U.S. Supreme Court
Bartlett v. Lockwood, 160 U.S. 357 (1896)
Bartlett v. Lockwood
Argued December 3-4, 1895
Decided January 6, 1896
160 U.S. 357
In an action in the state courts of New York against the Collector of the port of New York, the health officer of that port, and the owners of warehouses employed for public storage to recover damages suffered by an importer of rags by reason of their having been ordered to the warehouses by the Collector and disinfected there, and detained until the charges for disinfection and storage were paid, a ruling by the highest court of the state that the direction of the Collector to send the rags to the storehouses was pursuant to the requirement that they should be disinfected, and was in aid of the health officer in the execution of his official power by the observance of the regulations made by him -- that the Collector gave no order for their disinfection -- that the health officer gave no such order -- that the defendants assumed to disinfect them without authority, and hence that their charges were illegal -- but that, as the Collector had properly sent the goods to the warehouses for such chanroblesvirtualawlibrary
action as the health authorities might see fit to take, the plaintiffs became liable for storage and lighterage, presents no federal question for review by this Court.
This was a motion to dismiss a writ of error sued out by the firm of E. B. Bartlett & Co., defendants in the court below, to review a judgment obtained against them in the Supreme Court of New York by the firm of Lockwood & McClintock, for a conspiracy to have certain cargoes of rags belonging to the plaintiffs condemned as unclean and infectious property. With the firm of E. B. Bartlett & Co. was also impleaded as defendant Dr. William M. Smith, sued as an individual, but alleged to be at the time of the transaction Health Officer of the port of New York.
The complaint alleged in substance that in May, 1885, plaintiffs imported by ship Vigilant from Japan, and by bark Battaglia from Leghorn, about 3,000 bales of rags, of which plaintiffs were entitled to the possession and control; that the defendant Smith, the Health Officer of the port, with intent to injure plaintiffs, conspired with the firm of Bartlett & Co. to have such rags condemned as unclean and infectious property, and to require them to be disinfected under a process used by Bartlett & Co., so that they would be entitled to charge plaintiffs therefor, and to hold such rags until such charges were paid; that Smith, under color of his office, wrongfully and unlawfully caused such rags to be taken from the vessels, and transferred to the place of business of said Bartlett & Co. for the purpose of having the same disinfected, although he, as well as Bartlett & Co., knew that the rags were clean and free from any infectious matter, were not dangerous to health, and did not require to be disinfected; that, by reason of such wrongful conspiracy and acts, the rags were taken by Bartlett & Co., and kept by them from June 5 to October 1, during which time they were partially subjected to a pretended process of disinfection, which was ineffectual and worthless for any real purpose of disinfection, and which greatly damaged and injured the rags, but which process was fraudulently and collusively approved of by said Smith with intent to give Bartlett & Co. the monopoly of the disinfection of chanroblesvirtualawlibrary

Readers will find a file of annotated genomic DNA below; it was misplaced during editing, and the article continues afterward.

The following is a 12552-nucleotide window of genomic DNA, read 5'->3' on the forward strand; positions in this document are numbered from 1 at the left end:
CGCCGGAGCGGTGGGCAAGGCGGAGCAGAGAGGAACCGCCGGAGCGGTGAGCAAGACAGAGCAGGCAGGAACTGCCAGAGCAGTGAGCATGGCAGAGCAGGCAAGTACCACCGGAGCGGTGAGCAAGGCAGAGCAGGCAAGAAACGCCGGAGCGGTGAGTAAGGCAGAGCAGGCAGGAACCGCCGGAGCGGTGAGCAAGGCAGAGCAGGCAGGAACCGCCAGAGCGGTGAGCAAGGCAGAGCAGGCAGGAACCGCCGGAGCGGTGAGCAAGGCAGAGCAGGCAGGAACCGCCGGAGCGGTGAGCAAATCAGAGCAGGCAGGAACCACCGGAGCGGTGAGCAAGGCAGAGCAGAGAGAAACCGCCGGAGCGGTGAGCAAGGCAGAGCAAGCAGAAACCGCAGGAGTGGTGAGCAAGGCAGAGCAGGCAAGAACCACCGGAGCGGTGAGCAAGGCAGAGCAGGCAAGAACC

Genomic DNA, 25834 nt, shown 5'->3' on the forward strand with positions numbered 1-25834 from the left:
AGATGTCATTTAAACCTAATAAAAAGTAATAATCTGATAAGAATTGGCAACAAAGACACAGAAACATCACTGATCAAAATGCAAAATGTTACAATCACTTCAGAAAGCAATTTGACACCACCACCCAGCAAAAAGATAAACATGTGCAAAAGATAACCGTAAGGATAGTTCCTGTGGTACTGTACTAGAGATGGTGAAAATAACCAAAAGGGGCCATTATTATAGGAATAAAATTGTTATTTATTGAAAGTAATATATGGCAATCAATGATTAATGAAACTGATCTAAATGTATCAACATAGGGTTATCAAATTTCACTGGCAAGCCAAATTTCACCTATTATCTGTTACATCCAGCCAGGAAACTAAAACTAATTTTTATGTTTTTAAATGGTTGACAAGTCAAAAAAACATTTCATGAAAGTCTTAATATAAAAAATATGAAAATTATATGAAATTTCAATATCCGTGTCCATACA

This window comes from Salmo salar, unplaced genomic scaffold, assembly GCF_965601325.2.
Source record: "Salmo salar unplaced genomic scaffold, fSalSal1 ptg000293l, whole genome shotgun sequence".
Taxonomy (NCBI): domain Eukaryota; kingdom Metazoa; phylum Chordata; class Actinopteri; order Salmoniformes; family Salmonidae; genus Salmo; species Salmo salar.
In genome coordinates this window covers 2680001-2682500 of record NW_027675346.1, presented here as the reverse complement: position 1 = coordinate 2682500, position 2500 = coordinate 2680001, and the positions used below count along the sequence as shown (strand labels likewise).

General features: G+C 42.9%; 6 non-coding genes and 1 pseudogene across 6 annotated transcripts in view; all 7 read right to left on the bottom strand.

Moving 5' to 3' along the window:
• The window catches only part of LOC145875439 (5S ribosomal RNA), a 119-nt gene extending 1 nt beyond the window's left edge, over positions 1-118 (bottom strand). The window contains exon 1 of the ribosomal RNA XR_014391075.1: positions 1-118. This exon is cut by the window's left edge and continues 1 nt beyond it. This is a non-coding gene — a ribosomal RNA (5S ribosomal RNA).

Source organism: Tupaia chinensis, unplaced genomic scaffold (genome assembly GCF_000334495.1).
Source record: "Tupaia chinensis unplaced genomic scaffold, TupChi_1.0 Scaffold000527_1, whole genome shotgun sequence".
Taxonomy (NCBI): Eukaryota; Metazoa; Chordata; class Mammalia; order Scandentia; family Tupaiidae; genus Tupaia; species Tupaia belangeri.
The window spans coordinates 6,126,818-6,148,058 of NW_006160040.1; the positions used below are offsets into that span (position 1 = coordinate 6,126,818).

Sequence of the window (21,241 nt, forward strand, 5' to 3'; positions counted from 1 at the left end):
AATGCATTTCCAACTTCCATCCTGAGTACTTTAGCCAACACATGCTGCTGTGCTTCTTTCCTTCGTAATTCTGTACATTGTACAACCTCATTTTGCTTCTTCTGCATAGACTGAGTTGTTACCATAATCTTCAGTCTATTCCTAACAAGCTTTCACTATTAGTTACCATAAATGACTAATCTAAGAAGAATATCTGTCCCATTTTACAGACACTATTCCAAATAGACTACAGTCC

rags, so that they might be able to extort from plaintiffs and others large sums of money for such so-called "disinfection;" that plaintiffs protested against such conduct, demanded possession of their rags, which defendants refused to deliver until the charges for the transfer and disinfection were paid, by reason of which acts plaintiffs suffered large damages.
The answer of defendants Bartlett & Co. denied the conspiracy charged in the complaint; admitted defendant Smith to be the Health Officer, but denied
"that he had full charge and control over vessels and cargoes coming into the port, except as authorized by the statutes of the State of New York and the regulations of the United States and the port of New York."
The action was tried in the supreme court before a jury, and a verdict rendered for the plaintiffs as against the defendant firm of Bartlett & Co. for $8,000, the jury disagreeing as to the defendant Smith. Judgment having been entered upon this verdict, defendants appealed to the general term, which, upon a hearing before three judges, directed that, upon plaintiffs' stipulating to reduce the original judgment in the sum of $1,675.16, the judgment as to the residue be affirmed. The stipulation was given, and the judgment reduced accordingly. Defendants appealed from this judgment to the Court of Appeals, which ordered that the judgment should be reversed and a new trial granted unless plaintiff stipulated to reduce the recovery of damages to $3,182.52. 130 N.Y. 340. The case being remitted to the supreme court and the plaintiffs having given the stipulation required by the judgment of the Court of Appeals, judgment was entered in favor of the plaintiffs for $3,914.05, to review which judgment defendants sued out this writ of error. chanroblesvirtualawlibrary